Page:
At the end of the day it’s the sort of simplistic crapola that resonates with the 90% of the electorate who don’t buy The Greens’ brand of simplistic crapola such as you are tediously bringing up day after day here.

    I get that Lib lite have no clue in selling a message and that they’re craven in fighting a Govt/MSM negative campaign.

    You have just proven beyond any shadow of a doubt that it is pointless trying to reason with you. You just want to peddle simplistic oppositional Greens crapola and that’s it. Enjoy the next 27 years of impotent isolation, Rex Douglas. By that time the environment will be well and truly dead and the rich will be as rich as Croesus and we will all be back to the future with slavery. And you and the rest of The Greens apologists will still be consoling yourselves in your splendid isolation that you are right and everyone else is wrong.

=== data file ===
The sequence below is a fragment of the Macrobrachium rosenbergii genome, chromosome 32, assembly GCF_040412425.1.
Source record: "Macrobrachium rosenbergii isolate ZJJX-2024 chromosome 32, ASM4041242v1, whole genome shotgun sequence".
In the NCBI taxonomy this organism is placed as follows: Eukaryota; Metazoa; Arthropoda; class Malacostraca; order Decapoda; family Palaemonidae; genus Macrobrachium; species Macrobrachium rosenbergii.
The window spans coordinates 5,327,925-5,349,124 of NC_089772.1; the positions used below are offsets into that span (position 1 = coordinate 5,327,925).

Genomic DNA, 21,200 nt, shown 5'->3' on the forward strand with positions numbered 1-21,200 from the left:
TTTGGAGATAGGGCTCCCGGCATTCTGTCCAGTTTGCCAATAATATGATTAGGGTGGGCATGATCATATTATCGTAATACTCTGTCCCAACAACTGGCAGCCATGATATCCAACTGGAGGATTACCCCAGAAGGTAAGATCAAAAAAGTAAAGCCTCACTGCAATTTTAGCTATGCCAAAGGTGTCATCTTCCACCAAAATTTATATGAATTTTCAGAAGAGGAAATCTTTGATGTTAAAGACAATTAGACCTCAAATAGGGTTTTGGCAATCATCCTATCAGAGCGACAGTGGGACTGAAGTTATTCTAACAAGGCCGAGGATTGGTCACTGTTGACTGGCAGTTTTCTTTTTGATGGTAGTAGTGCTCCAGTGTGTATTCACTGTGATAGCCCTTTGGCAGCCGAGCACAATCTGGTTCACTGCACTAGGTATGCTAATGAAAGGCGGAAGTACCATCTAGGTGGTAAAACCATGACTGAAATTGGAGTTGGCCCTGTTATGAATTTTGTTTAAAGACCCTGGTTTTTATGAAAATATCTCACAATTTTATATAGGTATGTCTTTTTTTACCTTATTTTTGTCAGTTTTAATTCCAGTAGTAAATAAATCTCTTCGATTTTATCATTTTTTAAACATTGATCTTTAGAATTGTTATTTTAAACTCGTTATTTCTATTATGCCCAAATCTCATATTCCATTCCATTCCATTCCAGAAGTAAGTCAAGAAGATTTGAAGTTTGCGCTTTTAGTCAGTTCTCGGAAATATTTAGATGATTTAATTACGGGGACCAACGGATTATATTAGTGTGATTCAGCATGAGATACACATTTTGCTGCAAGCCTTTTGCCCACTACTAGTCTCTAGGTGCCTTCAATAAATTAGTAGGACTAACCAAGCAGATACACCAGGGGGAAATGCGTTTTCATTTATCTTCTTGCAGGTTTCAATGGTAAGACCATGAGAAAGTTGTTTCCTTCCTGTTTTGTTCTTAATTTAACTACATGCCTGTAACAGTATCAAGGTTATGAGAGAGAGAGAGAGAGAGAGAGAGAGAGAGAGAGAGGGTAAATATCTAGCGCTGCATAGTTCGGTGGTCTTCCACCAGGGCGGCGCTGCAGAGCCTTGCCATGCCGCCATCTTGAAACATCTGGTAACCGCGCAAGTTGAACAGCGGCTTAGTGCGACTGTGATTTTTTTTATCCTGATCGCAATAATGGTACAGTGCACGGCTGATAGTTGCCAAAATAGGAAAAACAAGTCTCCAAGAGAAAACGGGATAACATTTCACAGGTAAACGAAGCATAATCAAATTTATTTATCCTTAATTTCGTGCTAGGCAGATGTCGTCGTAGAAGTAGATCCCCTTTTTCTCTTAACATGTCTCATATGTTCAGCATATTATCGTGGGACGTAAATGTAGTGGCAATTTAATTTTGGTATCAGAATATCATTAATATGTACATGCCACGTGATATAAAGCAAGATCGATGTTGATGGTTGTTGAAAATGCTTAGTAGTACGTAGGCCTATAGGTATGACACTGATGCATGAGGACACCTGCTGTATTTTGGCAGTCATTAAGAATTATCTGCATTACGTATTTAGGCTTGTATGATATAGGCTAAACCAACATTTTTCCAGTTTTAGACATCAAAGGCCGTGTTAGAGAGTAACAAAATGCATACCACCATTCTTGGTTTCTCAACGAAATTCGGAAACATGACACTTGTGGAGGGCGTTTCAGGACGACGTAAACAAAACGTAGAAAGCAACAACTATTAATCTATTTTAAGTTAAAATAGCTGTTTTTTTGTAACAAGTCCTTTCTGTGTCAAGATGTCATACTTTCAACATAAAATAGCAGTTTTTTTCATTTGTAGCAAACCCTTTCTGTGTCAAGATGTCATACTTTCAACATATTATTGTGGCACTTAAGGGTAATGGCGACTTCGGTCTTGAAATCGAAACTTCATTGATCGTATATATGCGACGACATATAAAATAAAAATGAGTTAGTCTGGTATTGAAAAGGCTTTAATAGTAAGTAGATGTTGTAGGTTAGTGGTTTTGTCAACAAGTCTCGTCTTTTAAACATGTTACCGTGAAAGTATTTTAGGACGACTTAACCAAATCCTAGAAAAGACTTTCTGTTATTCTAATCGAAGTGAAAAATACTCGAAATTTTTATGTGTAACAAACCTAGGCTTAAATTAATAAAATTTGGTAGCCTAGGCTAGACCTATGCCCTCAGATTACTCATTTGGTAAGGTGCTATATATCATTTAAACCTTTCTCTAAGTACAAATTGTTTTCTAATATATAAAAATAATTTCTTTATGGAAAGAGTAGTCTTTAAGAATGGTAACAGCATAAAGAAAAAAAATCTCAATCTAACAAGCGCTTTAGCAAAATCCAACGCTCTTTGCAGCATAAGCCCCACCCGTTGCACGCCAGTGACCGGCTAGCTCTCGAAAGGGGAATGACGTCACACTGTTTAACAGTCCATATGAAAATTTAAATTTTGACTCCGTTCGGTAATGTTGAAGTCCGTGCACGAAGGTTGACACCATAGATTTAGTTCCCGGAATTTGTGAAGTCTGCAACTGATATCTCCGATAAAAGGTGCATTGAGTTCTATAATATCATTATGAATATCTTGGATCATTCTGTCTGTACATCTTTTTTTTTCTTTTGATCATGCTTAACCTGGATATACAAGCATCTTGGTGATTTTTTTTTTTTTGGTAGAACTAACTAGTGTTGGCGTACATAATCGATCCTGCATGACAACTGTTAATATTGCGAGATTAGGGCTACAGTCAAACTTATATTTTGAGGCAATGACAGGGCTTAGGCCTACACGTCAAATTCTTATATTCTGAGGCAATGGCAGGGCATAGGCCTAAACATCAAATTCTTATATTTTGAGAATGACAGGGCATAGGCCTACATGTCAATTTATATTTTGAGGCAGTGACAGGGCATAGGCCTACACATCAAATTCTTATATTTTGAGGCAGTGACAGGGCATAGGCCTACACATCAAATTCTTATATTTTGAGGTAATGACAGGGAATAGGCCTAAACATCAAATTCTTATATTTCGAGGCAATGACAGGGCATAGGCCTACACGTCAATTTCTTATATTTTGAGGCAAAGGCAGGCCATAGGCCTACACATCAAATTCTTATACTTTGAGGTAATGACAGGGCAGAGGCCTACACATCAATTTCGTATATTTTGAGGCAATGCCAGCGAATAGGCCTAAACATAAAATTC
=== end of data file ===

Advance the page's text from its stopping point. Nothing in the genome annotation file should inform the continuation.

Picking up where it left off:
32. Kakuru says:
    T

    C@t’s right. Labor was being pragmatic

    And one persons ‘pragmatic’ is another persons ‘cynical’ or spineless’ . The ‘tragics’ and ‘rusted ons’ will always be able to come up with 101 reasons why this or that ‘roll over’ was the right thing to do but how does it look to the not so interested ? Does it give them a reason to vote for Labor ? Does it persuade them Labor believes and stands by what it says it believes ?

  33. Mavis Davis @ #1035 Thursday, July 11th, 2019 – 12:02 pm

    [‘Labor Leader Anthony Albanese could have to go all the way to the High Court in his fight to expel controversial building union leader John Setka from the party.’]:

    https://www.smh.com.au/national/judge-puts-brakes-on-labor-s-plans-to-kick-john-setka-out-of-the-party-20190711-p5268c.html

    In the court of public opinion Labor will be seen to be doing the right thing. If the CFFMEU win a pyrrhic legal victory then Labor will have been seen to have been doing the right thing.

    Even so, Labor always has the option of changing the rules which govern members.

  34. poroti @ #1044 Thursday, July 11th, 2019 – 12:16 pm

    Kakuru says:
    T

    C@t’s right. Labor was being pragmatic